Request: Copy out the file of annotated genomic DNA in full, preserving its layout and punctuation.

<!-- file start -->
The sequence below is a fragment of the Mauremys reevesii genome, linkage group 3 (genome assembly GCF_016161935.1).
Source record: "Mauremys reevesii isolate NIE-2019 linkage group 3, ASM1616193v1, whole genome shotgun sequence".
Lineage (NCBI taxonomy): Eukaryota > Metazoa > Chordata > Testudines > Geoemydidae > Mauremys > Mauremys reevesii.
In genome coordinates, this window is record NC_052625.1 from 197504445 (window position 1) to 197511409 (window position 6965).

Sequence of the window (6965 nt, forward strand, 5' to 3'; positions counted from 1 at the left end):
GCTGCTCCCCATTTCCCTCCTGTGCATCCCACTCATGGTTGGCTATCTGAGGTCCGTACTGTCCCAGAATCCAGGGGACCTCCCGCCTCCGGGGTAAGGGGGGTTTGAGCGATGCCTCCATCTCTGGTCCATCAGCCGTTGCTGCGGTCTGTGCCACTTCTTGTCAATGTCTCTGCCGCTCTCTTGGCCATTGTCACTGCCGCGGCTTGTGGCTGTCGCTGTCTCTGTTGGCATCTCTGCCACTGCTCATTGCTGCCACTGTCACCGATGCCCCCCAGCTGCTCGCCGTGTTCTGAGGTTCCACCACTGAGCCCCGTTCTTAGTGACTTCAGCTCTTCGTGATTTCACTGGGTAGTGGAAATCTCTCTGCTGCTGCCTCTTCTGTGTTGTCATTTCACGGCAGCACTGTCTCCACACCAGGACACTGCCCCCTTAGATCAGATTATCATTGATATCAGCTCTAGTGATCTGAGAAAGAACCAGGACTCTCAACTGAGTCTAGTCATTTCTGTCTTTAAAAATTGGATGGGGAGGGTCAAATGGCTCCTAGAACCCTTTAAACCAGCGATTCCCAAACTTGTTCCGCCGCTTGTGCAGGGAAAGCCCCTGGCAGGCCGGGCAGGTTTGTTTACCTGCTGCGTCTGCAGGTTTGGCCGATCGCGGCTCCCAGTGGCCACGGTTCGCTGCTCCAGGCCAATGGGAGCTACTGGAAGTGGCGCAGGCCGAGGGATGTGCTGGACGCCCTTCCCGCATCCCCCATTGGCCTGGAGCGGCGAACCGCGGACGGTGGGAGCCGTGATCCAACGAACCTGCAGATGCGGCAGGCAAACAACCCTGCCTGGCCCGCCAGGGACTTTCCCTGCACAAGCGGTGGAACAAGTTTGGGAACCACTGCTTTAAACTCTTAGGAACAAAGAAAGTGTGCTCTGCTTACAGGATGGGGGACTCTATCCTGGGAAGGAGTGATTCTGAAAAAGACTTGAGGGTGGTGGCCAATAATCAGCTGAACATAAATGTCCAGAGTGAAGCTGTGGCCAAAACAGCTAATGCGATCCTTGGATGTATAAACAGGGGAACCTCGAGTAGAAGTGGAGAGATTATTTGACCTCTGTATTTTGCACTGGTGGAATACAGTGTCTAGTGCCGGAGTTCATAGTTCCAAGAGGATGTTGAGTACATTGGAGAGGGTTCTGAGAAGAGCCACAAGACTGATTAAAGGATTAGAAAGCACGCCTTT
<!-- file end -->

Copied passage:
The sequence below is a fragment of the Mauremys reevesii genome, linkage group 3 (genome assembly GCF_016161935.1).
Source record: "Mauremys reevesii isolate NIE-2019 linkage group 3, ASM1616193v1, whole genome shotgun sequence".
Lineage (NCBI taxonomy): Eukaryota > Metazoa > Chordata > Testudines > Geoemydidae > Mauremys > Mauremys reevesii.
In genome coordinates, this window is record NC_052625.1 from 197504445 (window position 1) to 197511409 (window position 6965).

Sequence of the window (6965 nt, forward strand, 5' to 3'; positions counted from 1 at the left end):
GCTGCTCCCCATTTCCCTCCTGTGCATCCCACTCATGGTTGGCTATCTGAGGTCCGTACTGTCCCAGAATCCAGGGGACCTCCCGCCTCCGGGGTAAGGGGGGTTTGAGCGATGCCTCCATCTCTGGTCCATCAGCCGTTGCTGCGGTCTGTGCCACTTCTTGTCAATGTCTCTGCCGCTCTCTTGGCCATTGTCACTGCCGCGGCTTGTGGCTGTCGCTGTCTCTGTTGGCATCTCTGCCACTGCTCATTGCTGCCACTGTCACCGATGCCCCCCAGCTGCTCGCCGTGTTCTGAGGTTCCACCACTGAGCCCCGTTCTTAGTGACTTCAGCTCTTCGTGATTTCACTGGGTAGTGGAAATCTCTCTGCTGCTGCCTCTTCTGTGTTGTCATTTCACGGCAGCACTGTCTCCACACCAGGACACTGCCCCCTTAGATCAGATTATCATTGATATCAGCTCTAGTGATCTGAGAAAGAACCAGGACTCTCAACTGAGTCTAGTCATTTCTGTCTTTAAAAATTGGATGGGGAGGGTCAAATGGCTCCTAGAACCCTTTAAACCAGCGATTCCCAAACTTGTTCCGCCGCTTGTGCAGGGAAAGCCCCTGGCAGGCCGGGCAGGTTTGTTTACCTGCTGCGTCTGCAGGTTTGGCCGATCGCGGCTCCCAGTGGCCACGGTTCGCTGCTCCAGGCCAATGGGAGCTACTGGAAGTGGCGCAGGCCGAGGGATGTGCTGGACGCCCTTCCCGCATCCCCCATTGGCCTGGAGCGGCGAACCGCGGACGGTGGGAGCCGTGATCCAACGAACCTGCAGATGCGGCAGGCAAACAACCCTGCCTGGCCCGCCAGGGACTTTCCCTGCACAAGCGGTGGAACAAGTTTGGGAACCACTGCTTTAAACTCTTAGGAACAAAGAAAGTGTGCTCTGCTTACAGGATGGGGGACTCTATCCTGGGAAGGAGTGATTCTGAAAAAGACTTGAGGGTGGTGGCCAATAATCAGCTGAACATAAATGTCCAGAGTGAAGCTGTGGCCAAAACAGCTAATGCGATCCTTGGATGTATAAACAGGGGAACCTCGAGTAGAAGTGGAGAGATTATTTGACCTCTGTATTTTGCACTGGTGGAATACAGTGTCTAGTGCCGGAGTTCATAGTTCCAAGAGGATGTTGAGTACATTGGAGAGGGTTCTGAGAAGAGCCACAAGACTGATTAAAGGATTAGAAAGCACGCCTTT